Working with a sewing machine can be a trying task, no matter if you’re a novice or an old pro. Skipped stitches, broken needles and thread bunching are all surefire ways to irk even the most experienced seamstress. Some machines seem to run without any issues, while others are seemingly always plagued with repeat problems. A small patch job can turn into a big nightmare if the machine doesn’t cooperate.
Try to stay calm before attempting to get to the root of the problem. Typically, most issues can be fixed by cleaning the machine to remove accumulated dust and lint before checking the bobbin, needle and thread. If that doesn’t work, take a look at the following tips addressing some of the most common problems. Knowing how to combat any minor sewing machine malfunctions will help you get back on track quickly and avoid extensive sewing machine repair in St. Louis, MO.
Uneven or skipped stitches
This can be attributed to two things. The most common cause is a broken, bent or damaged needle. This can easily be fixed by replacing the needle. Replace the needle after about every 16 hours of sewing to avoid having to deal with skipped stitches. It could also be caused by improper handling of the fabric during the sewing process. Making the fabric go through the machine by pulling from behind can lead to bad stitching and even break the machine. This force-feeding method works against the feed dogs, which are responsible for gripping the bottom of the fabric and moving it away from the needle after the stitches have been sewn. Working with the machine, instead of forcing it, should solve the problem.
Thread bunching under the fabric
Bunching thread can be a huge nuisance. The thread begins to snare under the fabric because there isn’t a sufficient amount of tension on the upper thread. Once this happens, raise the presser foot lifter and then rethread the machine. This will open the tension mechanism so it can properly receive the thread. Then, check that there is the perfect amount of tension by raising the take-up lever and needle to the highest possible position. If the problem persists, take the machine to a professional for sewing machine repair in St. Louis, MO.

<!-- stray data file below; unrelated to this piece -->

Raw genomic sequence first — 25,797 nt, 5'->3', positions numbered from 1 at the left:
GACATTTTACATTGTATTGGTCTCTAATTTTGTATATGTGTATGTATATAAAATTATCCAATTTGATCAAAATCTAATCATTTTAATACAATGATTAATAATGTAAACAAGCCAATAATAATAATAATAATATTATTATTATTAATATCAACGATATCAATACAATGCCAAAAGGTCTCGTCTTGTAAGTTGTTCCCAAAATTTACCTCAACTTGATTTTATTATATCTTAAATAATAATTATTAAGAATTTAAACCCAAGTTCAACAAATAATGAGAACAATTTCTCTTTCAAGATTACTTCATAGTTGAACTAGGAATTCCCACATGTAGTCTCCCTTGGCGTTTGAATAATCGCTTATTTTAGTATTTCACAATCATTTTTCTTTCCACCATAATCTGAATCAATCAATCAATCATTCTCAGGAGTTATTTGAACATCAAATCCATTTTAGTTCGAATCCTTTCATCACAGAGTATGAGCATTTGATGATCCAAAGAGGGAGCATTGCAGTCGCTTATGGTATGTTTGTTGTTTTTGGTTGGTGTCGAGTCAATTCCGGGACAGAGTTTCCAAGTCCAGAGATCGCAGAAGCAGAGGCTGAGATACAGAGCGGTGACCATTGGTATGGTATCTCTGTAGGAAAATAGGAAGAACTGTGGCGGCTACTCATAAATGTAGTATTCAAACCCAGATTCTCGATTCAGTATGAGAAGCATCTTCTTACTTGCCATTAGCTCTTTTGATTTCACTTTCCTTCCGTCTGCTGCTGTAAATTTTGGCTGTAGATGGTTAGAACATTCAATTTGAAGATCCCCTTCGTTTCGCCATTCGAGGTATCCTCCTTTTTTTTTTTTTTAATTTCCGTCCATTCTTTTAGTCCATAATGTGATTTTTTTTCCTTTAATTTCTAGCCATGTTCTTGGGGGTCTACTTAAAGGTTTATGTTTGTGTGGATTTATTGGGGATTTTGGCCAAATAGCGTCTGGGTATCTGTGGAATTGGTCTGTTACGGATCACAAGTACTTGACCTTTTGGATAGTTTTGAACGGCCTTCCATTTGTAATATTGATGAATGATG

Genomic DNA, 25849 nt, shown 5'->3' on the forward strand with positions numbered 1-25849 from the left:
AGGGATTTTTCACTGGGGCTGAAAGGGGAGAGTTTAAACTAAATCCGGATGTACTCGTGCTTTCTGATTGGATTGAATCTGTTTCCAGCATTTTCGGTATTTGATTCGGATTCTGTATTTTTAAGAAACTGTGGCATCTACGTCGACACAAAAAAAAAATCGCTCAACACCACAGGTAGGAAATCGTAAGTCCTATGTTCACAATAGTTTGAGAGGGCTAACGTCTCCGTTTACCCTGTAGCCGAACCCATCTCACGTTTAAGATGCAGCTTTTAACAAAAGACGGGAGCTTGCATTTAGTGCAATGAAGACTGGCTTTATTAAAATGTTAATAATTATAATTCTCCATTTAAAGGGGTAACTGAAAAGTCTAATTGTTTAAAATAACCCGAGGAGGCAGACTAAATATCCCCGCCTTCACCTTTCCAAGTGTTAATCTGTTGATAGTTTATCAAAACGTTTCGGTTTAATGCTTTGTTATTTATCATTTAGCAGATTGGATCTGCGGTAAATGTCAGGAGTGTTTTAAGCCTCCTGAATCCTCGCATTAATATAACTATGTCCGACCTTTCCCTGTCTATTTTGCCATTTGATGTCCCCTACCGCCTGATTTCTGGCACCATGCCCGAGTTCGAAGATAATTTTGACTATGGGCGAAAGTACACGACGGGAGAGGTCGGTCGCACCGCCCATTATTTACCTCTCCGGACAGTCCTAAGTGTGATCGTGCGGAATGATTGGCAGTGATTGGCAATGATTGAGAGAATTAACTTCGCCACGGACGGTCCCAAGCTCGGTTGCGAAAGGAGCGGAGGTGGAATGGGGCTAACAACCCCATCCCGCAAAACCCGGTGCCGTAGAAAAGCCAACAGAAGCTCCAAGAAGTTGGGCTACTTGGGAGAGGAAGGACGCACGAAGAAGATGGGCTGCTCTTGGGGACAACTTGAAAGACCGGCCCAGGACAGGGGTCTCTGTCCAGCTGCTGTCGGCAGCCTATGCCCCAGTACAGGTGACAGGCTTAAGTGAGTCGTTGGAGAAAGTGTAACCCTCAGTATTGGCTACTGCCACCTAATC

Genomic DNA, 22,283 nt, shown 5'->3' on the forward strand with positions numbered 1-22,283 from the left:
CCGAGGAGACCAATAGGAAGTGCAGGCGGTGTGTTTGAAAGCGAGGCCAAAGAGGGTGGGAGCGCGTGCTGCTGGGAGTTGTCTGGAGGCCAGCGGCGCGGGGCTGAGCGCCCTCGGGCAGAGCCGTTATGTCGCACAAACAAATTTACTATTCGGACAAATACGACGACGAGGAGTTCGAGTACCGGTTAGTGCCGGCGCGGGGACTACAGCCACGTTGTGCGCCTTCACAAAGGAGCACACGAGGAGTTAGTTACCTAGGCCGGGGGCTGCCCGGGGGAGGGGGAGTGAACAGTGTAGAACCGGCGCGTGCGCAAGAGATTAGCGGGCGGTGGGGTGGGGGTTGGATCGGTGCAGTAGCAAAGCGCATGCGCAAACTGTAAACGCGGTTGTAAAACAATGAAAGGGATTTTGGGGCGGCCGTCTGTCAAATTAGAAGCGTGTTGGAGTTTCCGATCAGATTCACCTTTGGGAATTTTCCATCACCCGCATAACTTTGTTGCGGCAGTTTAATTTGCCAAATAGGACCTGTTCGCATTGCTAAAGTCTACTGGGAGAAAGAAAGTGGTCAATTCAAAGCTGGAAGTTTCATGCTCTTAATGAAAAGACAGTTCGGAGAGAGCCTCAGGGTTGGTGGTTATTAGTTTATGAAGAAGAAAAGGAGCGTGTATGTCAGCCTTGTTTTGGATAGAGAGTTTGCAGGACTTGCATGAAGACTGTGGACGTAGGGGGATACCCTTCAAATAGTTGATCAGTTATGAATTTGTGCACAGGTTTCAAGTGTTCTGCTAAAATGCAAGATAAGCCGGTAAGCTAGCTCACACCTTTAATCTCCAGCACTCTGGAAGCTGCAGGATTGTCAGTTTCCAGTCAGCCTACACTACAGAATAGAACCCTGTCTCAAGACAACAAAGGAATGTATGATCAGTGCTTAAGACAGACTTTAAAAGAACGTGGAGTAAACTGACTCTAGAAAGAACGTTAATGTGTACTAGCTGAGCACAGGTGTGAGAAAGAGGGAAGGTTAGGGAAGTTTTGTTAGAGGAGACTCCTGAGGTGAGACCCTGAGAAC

First things first—are you using the right needle? Switching to an appropriately sized needle could easily solve this problem. Use sizes nine or 11 for delicate and lightweight materials, such as silk or organza. Size 14 is best suited for medium fabrics like flannel and suede, while a 16 should only be used for denim and other heavy fabrics. Using a size nine on a pair of jeans is a surefire way to break the needle.
Still having issues? Then it’s time for sewing machine repair in St. Louis, MO. Fenton Sew and Vac will be able to determine the cause of the problem before making the necessary repairs. We service the top names in sewing machines. Stop by or call today to learn more!
Categorised in: Sewing Machine Repair
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